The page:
A Brief History of Morocco
Morocco has been inhabited since before Paleolithic times possibly as early as 150,000 BC. In the early Classical Period (around 450 – 350 BC) numerous trading colonies and settlements were established. This was due to its close proximity to Europe across the Gibraltar Straits and because Morocco has a coastline on both the Atlantic Ocean and Mediterranean Sea.
The Carthaginians (based in North Africa and were the renowned rivals of the Romans) gained control of the area for a short period before it came under Roman influence when Christianity was introduced. However, under the Berber Kings, most notably King Bocchus I, an independent nation state was established.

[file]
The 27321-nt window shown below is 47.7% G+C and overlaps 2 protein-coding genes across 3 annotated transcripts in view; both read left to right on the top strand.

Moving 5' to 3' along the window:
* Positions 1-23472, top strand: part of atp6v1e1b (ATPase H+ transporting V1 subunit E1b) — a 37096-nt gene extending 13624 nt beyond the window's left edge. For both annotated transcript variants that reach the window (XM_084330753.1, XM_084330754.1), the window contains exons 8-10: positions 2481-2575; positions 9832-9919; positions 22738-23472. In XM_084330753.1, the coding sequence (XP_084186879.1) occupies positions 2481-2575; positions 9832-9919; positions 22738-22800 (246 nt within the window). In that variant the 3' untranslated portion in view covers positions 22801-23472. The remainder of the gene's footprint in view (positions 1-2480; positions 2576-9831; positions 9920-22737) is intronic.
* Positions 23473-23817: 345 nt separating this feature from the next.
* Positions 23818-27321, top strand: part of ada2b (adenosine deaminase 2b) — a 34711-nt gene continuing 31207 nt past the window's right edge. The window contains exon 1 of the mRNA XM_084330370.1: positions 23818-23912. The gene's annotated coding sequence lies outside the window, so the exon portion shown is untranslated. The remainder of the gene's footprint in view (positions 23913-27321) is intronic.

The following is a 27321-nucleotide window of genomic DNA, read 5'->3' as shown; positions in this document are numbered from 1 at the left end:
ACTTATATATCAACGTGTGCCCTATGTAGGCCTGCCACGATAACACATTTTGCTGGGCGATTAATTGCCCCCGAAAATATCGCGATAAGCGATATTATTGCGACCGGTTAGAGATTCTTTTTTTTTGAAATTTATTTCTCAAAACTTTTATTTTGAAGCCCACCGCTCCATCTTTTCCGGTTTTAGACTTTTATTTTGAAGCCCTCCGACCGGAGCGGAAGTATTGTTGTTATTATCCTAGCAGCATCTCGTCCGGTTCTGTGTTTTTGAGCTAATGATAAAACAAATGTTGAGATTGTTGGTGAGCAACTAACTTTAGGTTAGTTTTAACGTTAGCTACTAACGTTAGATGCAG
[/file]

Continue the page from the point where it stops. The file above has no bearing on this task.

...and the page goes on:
Arab immigration and the Muslim faith were brought by Islamic conquests along the North African coastline in the later part of the First Millennium AD. Later, the Portuguese established trading posts along the Atlantic coastline bringing European influences to the country.
In the 16th Century, under the Sharifian Dynasties, the Ottoman and Portuguese incursions were driven out and by the mid-17th century the country was once again unified.
However, at the beginning of the 20th century the region came under the control of the French and the Spanish who were both carving out overseas territories in an effort by European countries to develop empires for themselves.
After the Second World War, European influence in overseas countries waned and by 1956 Morocco had re-established itself as an independent country holding its first democratic election in 1963.